Filing 385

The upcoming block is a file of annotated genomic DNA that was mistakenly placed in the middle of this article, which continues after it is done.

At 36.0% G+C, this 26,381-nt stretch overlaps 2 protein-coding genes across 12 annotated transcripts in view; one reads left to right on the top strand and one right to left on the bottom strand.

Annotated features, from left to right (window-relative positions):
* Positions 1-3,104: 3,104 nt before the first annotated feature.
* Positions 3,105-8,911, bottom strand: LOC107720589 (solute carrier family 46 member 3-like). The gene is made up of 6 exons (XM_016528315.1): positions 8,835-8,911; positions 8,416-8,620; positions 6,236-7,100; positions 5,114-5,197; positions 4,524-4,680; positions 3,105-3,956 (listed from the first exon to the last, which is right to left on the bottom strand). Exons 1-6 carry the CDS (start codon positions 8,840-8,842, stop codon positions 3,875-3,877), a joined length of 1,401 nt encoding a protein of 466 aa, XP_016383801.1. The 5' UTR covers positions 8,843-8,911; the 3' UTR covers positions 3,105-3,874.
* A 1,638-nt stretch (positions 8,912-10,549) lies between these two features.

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IN THE UNITED STATES DISTRICT COURT FOR THE EASTERN DISTRICT OF PENNSYLVANIA IMPALA PLATINUM HOLDINGS LIMITED, et al. CIVIL ACTION NO. 16-1343 v. A-1 SPECIALIZED SERVICES AND SUPPLIES, INC., et al. Baylson, J. May 16, 2017 MEMORANDUM RE: STAY OF EXECUTION Following a jury trial and verdict in favor of Plaintiffs Impala Platinum Holdings Limited and Impala Refining Services Limited (“Impala”) on one claim sounding in fraud, Defendants Ashok Kumar Khosla (“Kumar”) and Alliance Industries Limited (“Alliance”) moved to stay execution pursuant to Federal Rule of Civil Procedure (“Rule”) 62(b)(3). We granted Kumar’s and Alliance’s motion, pending the resolution of their Rule 59(e) motion. Impala then moved to require Kumar to post as security the assets of A-1 in which Alliance has a secured interest. (ECF No. 370.) Kumar opposed that motion, arguing that security was not required under the relevant law and that if the Court disagreed, the stay should be lifted. (ECF No. 377). For the reasons explained below, the Court determines that security is required and that if Kumar will not post security, the stay will be lifted. I. Background This complicated case arising out of the demise of a multimillion dollar business relationship between Impala and Defendant A-1 Specialized Services & Supplies, Inc. (“A-1”), culminated in a seven (7) day jury trial in March, 2017. The jury found Kumar and all other individual defendants liable for violating the constructive fraudulent transfer provision of the 1 Pennsylvania Uniform Fraudulent Transfer Act (“PUFTA”), and imposed damages of $16 million. (ECF No. 342.) Following trial, Kumar and Alliance filed a motion under Rule 59(e) seeking modification of the judgment entered. (ECF No. 346.) In the same motion, Kumar and Alliance also requested a stay of execution pending the Court’s decision on the Rule 59(e) motion. We granted a stay on April 18, 2017 (ECF No. 367), but directed the parties to submit letters to chambers stating the nature of any security which they asserted should be posted as a continuing condition of the stay of execution. The parties submitted letters, and Impala additionally filed a motion to require that the assets of A-1 in which Alliance has a secured interest serve as security for payment by Kumar of the judgment against him. (ECF No. 370.) Kumar and Alliance responded on May 1, 2017 (ECF No. 377) and Impala replied on May 8, 2017 (ECF No. 379). Our grant of a temporary stay of execution pending the resolution of the Rule 59(e) motion is the current status quo. The briefs on this motion raise close issues under Pennsylvania law. Oral argument is scheduled on all post-trial motions for May 24, 2017. But, the issue of whether to require Kumar to post security in the interim, before the motion is decided, remains, and is pressing. It is the subject of the below analysis. II. Legal Standard A district court may grant a stay pending the disposition of a Rule 59 motion “[o]n appropriate terms for the opposing party’s security.” Fed. R. Civ. P. 62(b)(3). To obtain a stay, the moving party must demonstrate that the following factors weigh in its favor: (i) its likelihood of success on the merits of its post-trial motion; (ii) whether it will be irreparably harmed absent a stay; (iii) whether the non-moving party will be substantially harmed by the stay; and (iv) whether granting the stay will serve the public interest. Covertech Fabricating, Inc. v. TVM Bldg. Prod., Inc., No. 13-150, 2015 WL 7348551, at *2 (W.D. Pa. Nov. 18, 2015). “Rule 62 ‘taken in its entirety, indicates a policy against any unsecured stay of execution after the expiration of the time for filing post-trial motions.’” Gallatin Fuels v. Westchester Fire Ins. Co., No. 02-2116, 2006 WL 952203, at *2 (W.D. Pa. Apr. 12, 2006) (quoting Kinnel v. Mid-Atlantic Mausoleums, Inc., No. 86-6634, 1987 WL 14507, at *4 (E.D. Pa. July 24, 1987)). A court determining whether to order an unsecured stay “should consider the movant's justification for granting a stay without security, as well as the movant's financial position, including whether the movant has shown whether posting a bond or otherwise providing adequate security is impossible or impractical.” Id.; see also Bethel v. McAllister Bros., No. 91-2032, 1994 WL 230740, at *1 (E.D. Pa. May 19, 1994) (“A court may order partially secured or unsecured stays if they do not unduly endanger the judgment creditor's interest in ultimate recovery.”) (quoting Silver v. Mendel, No. 86-7104, 1992 WL 163285, at *1 (E.D. Pa. July 8, 1992)). III. Discussion a. Parties’ Arguments Here, Impala argues that the requirement for security as a condition for stay of execution is mandatory per Rule 62(b) and (d). (ECF No. 370, Impala Mot., at 3-4.) Impala asserts that unless the assets of A-1, in which Alliance has a secured interest, are held as security for Kumar’s obligation to pay the judgment, Kumar may transfer the assets to a foreign jurisdiction. (Id. at 4.) Consequently, Impala asks the Court to order that the assets of A-1 which are subject to a security interest by Alliance be set aside as security for a stay of execution on the judgment against Kumar, in an amount equal to Kumar’s liability plus interest. (Id. at 5.) Kumar responds that it would be inappropriate to require that the personal judgment entered against him be secured by the corporate assets of Alliance without either his or 3 Alliance’s consent. (ECF No. 377, Kumar Opp’n, at 2-3.) He further contends that Rule 62(b) permits an unsecured stay pending resolution of post-trial motions, and argues that the instant situation is one in which an unsecured stay is warranted. (Id. at 3-5.) Finally, Kumar asserts that an unsecured stay should remain in place until the Rule 59(e) motion is decided, the judgment amount is finalized, and he has decided whether to appeal. (Id. at 1.) If we determine that a stay cannot continue without security, then Kumar argues that the stay should be lifted. (Id. at 1-2.) b. Analysis Neither party’s briefing points to any controlling precedent on this issue. For its part, Impala cites solely to cases turning on an analysis under Rule 62(d) regarding whether a party appealing a judgment must post a supersedeas bond or whether the court should waive the requirement. See, e.g., Grand Entm’t Grp., Ltd. v. Star Media Sales, Inc., No. 86-5763, 1992 WL 114953, at *2 (E.D. Pa. May 18, 1992) (discussing the court’s power, under Rule 62(d) “to waive the requirement of a supersedeas bond”). As Kumar has not taken an appeal, the requirements of Rule 62(d) are of no moment to the disposition of this motion. In his opposition, Kumar cites to several cases examining whether an unsecured stay is warranted under Rule 62(b), but in each case save one, the court denied the motion and required security. For instance, in Gallatin Fuels, where the defendant argued for an unsecured stay because the trial evidence showed he had sufficient personal assets to pay the judgment, the court found security was necessary. Gallatin Fuels, 2006 WL 952203, at *2. Kumar takes a similar position here, stating that we may grant an unsecured stay “in light of Kumar’s personal assets, which the Court and Impala both evaluated during trial.” Kumar Opp’n at 3. The court in Gallatin found insufficient proof of the defendant’s ability to pay the judgment if the postjudgment motions were unsuccessful, because the defendant had only presented a financial statement for one year with no other documentation of his net worth, and had failed to show that he had secured any of his assets. Gallatin Fuels, 2006 WL 952203, at *2. Similarly, here Kumar relies on a sole document he prepared for submission to the Court in the event the jury was called upon to determine whether he should be liable for punitive damages, which never occurred. This document, in which Kumar described his asset situation, was examined by the Court in camera and briefly shown to Impala’s counsel and an Impala representative, and then returned to Kumar. It is not sufficiently detailed as to the precise assets or their sole ownership by Kumar, or verified, and cannot be the basis of any determination that the stay can remain in place without security. The only case cited by Kumar in which the court granted an unsecured stay was Contract Design Group, where the defendant had an appropriation from the Michigan legislature that allowed it “$183.5 million in unrestricted net assets from which it can satisfy a judgment,” and where the judgment in the case was $550,000. Contract Design Group, 2014 WL 2892513, at *2. That situation stands in contrast to the instant one, in which, as stated above, Kumar references one financial statement that neither the Court nor Impala had occasion to meaningfully review and that Kumar does not argue lists anywhere near the assets deemed sufficient in Contract Design Group to justify an unsecured stay. In light of the stringent standard Kumar must meet to prove that “posting a bond or otherwise providing adequate security is impossible or impractical,” and having found no case law approving an unsecured stay on similar grounds as present here, we find security is necessary for a stay to remain in place. See Gallatin Fuels, 2006 WL 952203, at *2. IV. Conclusion 5 For the foregoing reasons, the Court finds that in order to continue a stay of execution, Kumar shall either agree to the security suggested by Impala, or post a supersedeas bond in the amount of $13 million. The Court finds this amount is necessary and reasonable in the view of the verdict, and in the event the Court agrees with Impala’s legal contentions on allocation, and pretrial and post-judgment interest. Notwithstanding Kumar’s post-verdict arguments, as the verdict winner, Impala is entitled to protection and its contentions are entitled to respect at this stage. An appropriate Order will be entered. O:\Cecily.2016\Impala v. A-1 (16-1343)\Memo re Stay.docx